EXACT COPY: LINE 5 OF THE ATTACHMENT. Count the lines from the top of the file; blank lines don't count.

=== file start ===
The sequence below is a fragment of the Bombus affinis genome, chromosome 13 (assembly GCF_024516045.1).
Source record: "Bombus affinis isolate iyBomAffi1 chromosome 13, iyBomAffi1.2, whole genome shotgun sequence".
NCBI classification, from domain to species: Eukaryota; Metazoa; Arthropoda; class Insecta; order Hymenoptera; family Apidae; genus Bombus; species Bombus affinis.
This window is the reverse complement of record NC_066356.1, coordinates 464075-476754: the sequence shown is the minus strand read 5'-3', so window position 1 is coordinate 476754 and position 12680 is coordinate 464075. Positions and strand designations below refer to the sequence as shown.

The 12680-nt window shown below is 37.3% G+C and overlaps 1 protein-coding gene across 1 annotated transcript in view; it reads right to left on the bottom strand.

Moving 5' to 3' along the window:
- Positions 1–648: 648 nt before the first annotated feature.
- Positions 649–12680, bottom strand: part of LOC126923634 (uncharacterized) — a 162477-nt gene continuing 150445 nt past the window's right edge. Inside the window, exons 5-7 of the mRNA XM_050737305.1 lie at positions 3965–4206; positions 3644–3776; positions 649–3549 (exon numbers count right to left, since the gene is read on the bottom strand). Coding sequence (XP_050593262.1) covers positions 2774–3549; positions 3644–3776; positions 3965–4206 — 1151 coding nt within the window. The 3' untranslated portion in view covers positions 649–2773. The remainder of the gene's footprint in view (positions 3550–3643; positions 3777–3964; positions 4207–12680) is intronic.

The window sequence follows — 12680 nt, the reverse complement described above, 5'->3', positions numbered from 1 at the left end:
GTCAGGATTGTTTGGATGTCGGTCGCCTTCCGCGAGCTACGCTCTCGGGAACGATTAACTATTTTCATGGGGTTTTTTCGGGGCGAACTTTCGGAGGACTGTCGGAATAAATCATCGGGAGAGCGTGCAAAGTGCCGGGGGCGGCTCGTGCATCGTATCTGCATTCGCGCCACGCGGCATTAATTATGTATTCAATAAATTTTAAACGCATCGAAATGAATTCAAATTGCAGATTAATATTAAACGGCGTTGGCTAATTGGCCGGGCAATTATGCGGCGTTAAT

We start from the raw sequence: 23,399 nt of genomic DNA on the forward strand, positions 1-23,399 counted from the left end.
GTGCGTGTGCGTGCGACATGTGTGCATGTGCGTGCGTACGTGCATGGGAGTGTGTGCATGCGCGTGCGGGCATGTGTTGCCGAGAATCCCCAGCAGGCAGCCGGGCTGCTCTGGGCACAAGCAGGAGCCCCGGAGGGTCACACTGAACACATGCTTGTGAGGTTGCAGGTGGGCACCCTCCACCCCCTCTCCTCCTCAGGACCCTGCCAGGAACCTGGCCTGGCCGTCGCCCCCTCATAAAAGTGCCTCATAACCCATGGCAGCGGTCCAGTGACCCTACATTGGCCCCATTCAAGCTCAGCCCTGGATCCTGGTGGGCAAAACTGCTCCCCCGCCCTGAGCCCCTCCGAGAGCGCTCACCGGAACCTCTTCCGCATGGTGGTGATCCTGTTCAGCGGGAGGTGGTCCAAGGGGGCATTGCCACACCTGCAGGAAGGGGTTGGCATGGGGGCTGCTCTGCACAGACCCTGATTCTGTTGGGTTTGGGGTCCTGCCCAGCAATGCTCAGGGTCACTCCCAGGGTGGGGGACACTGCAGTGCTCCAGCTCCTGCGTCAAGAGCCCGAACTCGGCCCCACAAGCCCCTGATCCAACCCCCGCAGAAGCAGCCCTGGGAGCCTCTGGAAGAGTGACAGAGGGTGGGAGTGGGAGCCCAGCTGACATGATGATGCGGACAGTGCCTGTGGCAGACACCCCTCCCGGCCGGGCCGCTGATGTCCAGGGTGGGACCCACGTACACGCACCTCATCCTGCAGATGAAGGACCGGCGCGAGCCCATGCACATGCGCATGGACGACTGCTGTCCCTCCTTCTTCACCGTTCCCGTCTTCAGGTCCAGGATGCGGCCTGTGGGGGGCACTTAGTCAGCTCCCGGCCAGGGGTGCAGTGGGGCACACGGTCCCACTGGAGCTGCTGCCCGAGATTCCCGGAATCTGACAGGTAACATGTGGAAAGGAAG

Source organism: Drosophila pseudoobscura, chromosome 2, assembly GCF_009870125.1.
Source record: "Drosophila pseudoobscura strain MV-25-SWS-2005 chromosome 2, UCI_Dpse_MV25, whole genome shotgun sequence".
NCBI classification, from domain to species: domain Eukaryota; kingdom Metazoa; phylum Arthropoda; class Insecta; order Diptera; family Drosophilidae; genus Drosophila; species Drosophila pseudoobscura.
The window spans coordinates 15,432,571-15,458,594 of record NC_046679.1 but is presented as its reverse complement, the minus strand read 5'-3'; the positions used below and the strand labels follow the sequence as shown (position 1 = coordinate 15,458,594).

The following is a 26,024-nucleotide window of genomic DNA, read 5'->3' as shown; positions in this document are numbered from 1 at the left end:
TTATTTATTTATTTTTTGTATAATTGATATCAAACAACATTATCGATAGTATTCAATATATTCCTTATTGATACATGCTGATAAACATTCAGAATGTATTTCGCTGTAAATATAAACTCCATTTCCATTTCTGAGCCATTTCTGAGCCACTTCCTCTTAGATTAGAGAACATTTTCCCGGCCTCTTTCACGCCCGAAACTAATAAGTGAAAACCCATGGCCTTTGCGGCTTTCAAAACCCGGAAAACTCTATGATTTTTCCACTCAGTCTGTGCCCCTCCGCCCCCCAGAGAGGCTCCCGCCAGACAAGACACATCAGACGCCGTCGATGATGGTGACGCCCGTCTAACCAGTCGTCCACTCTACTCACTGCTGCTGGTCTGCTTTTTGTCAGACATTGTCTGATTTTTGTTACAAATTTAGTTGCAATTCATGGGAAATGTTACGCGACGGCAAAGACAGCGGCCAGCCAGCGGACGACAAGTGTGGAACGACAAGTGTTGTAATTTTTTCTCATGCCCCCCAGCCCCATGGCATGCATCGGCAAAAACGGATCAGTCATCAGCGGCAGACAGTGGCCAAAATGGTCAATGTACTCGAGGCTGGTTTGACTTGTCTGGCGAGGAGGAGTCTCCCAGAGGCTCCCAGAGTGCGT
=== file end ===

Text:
The 12680-nt window shown below is 37.3% G+C and overlaps 1 protein-coding gene across 1 annotated transcript in view; it reads right to left on the bottom strand.